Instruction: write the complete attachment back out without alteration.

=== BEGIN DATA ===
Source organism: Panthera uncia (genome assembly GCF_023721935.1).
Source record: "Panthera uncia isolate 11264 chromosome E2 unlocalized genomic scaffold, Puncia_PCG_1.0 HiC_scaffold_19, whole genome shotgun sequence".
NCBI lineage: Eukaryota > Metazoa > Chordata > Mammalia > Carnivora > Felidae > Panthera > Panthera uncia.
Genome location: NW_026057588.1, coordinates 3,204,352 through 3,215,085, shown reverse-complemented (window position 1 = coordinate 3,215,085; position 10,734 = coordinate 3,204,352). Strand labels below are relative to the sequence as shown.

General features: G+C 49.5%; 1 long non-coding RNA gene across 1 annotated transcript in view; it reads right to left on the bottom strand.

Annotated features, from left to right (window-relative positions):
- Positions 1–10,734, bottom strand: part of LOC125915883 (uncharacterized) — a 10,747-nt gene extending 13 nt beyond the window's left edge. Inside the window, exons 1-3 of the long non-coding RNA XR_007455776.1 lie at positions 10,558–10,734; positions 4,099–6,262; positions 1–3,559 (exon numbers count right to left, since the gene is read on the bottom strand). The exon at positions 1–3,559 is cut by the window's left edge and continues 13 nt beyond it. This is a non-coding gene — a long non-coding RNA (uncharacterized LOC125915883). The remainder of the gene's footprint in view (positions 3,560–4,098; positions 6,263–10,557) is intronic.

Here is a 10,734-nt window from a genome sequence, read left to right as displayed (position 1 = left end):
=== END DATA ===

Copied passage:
Source organism: Panthera uncia (genome assembly GCF_023721935.1).
Source record: "Panthera uncia isolate 11264 chromosome E2 unlocalized genomic scaffold, Puncia_PCG_1.0 HiC_scaffold_19, whole genome shotgun sequence".
NCBI lineage: Eukaryota > Metazoa > Chordata > Mammalia > Carnivora > Felidae > Panthera > Panthera uncia.
Genome location: NW_026057588.1, coordinates 3,204,352 through 3,215,085, shown reverse-complemented (window position 1 = coordinate 3,215,085; position 10,734 = coordinate 3,204,352). Strand labels below are relative to the sequence as shown.

General features: G+C 49.5%; 1 long non-coding RNA gene across 1 annotated transcript in view; it reads right to left on the bottom strand.

Annotated features, from left to right (window-relative positions):
- Positions 1–10,734, bottom strand: part of LOC125915883 (uncharacterized) — a 10,747-nt gene extending 13 nt beyond the window's left edge. Inside the window, exons 1-3 of the long non-coding RNA XR_007455776.1 lie at positions 10,558–10,734; positions 4,099–6,262; positions 1–3,559 (exon numbers count right to left, since the gene is read on the bottom strand). The exon at positions 1–3,559 is cut by the window's left edge and continues 13 nt beyond it. This is a non-coding gene — a long non-coding RNA (uncharacterized LOC125915883). The remainder of the gene's footprint in view (positions 3,560–4,098; positions 6,263–10,557) is intronic.

Here is a 10,734-nt window from a genome sequence, read left to right as displayed (position 1 = left end):